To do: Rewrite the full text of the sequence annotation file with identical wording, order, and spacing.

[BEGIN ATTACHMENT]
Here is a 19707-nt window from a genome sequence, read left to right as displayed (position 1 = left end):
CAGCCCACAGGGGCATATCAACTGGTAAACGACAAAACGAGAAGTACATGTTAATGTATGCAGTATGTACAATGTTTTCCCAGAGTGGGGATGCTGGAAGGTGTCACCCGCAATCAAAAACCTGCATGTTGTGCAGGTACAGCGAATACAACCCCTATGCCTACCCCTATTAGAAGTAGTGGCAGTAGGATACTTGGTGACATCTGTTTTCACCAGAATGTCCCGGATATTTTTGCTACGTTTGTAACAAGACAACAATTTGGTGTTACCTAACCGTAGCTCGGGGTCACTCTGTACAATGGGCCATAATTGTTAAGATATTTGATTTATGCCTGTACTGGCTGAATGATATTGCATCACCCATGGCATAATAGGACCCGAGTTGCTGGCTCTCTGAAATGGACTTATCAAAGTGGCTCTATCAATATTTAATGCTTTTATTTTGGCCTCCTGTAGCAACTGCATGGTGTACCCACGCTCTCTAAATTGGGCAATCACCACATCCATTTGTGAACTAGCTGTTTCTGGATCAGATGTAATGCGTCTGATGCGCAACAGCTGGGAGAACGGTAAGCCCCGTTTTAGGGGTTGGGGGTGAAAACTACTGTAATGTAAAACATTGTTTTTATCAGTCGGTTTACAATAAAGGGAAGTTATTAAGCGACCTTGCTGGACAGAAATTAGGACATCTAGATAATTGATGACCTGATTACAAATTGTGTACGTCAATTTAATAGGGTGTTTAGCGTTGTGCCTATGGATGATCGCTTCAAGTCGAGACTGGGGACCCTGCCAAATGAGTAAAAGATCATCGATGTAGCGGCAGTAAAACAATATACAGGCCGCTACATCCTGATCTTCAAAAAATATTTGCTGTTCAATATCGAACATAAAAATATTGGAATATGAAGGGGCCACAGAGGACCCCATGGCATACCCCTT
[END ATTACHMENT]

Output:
Here is a 19707-nt window from a genome sequence, read left to right as displayed (position 1 = left end):
CAGCCCACAGGGGCATATCAACTGGTAAACGACAAAACGAGAAGTACATGTTAATGTATGCAGTATGTACAATGTTTTCCCAGAGTGGGGATGCTGGAAGGTGTCACCCGCAATCAAAAACCTGCATGTTGTGCAGGTACAGCGAATACAACCCCTATGCCTACCCCTATTAGAAGTAGTGGCAGTAGGATACTTGGTGACATCTGTTTTCACCAGAATGTCCCGGATATTTTTGCTACGTTTGTAACAAGACAACAATTTGGTGTTACCTAACCGTAGCTCGGGGTCACTCTGTACAATGGGCCATAATTGTTAAGATATTTGATTTATGCCTGTACTGGCTGAATGATATTGCATCACCCATGGCATAATAGGACCCGAGTTGCTGGCTCTCTGAAATGGACTTATCAAAGTGGCTCTATCAATATTTAATGCTTTTATTTTGGCCTCCTGTAGCAACTGCATGGTGTACCCACGCTCTCTAAATTGGGCAATCACCACATCCATTTGTGAACTAGCTGTTTCTGGATCAGATGTAATGCGTCTGATGCGCAACAGCTGGGAGAACGGTAAGCCCCGTTTTAGGGGTTGGGGGTGAAAACTACTGTAATGTAAAACATTGTTTTTATCAGTCGGTTTACAATAAAGGGAAGTTATTAAGCGACCTTGCTGGACAGAAATTAGGACATCTAGATAATTGATGACCTGATTACAAATTGTGTACGTCAATTTAATAGGGTGTTTAGCGTTGTGCCTATGGATGATCGCTTCAAGTCGAGACTGGGGACCCTGCCAAATGAGTAAAAGATCATCGATGTAGCGGCAGTAAAACAATATACAGGCCGCTACATCCTGATCTTCAAAAAATATTTGCTGTTCAATATCGAACATAAAAATATTGGAATATGAAGGGGCCACAGAGGACCCCATGGCATACCCCTT